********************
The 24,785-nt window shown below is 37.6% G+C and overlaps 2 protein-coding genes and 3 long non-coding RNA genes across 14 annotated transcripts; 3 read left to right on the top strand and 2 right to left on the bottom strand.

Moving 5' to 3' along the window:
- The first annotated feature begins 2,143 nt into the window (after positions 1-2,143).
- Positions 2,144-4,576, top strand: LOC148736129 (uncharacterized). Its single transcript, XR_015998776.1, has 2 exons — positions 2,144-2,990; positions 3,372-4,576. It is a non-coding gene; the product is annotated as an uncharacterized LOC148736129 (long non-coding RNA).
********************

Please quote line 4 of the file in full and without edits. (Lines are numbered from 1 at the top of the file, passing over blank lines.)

- Positions 2,144-4,576, top strand: LOC148736129 (uncharacterized). Its single transcript, XR_015998776.1, has 2 exons — positions 2,144-2,990; positions 3,372-4,576. It is a non-coding gene; the product is annotated as an uncharacterized LOC148736129 (long non-coding RNA).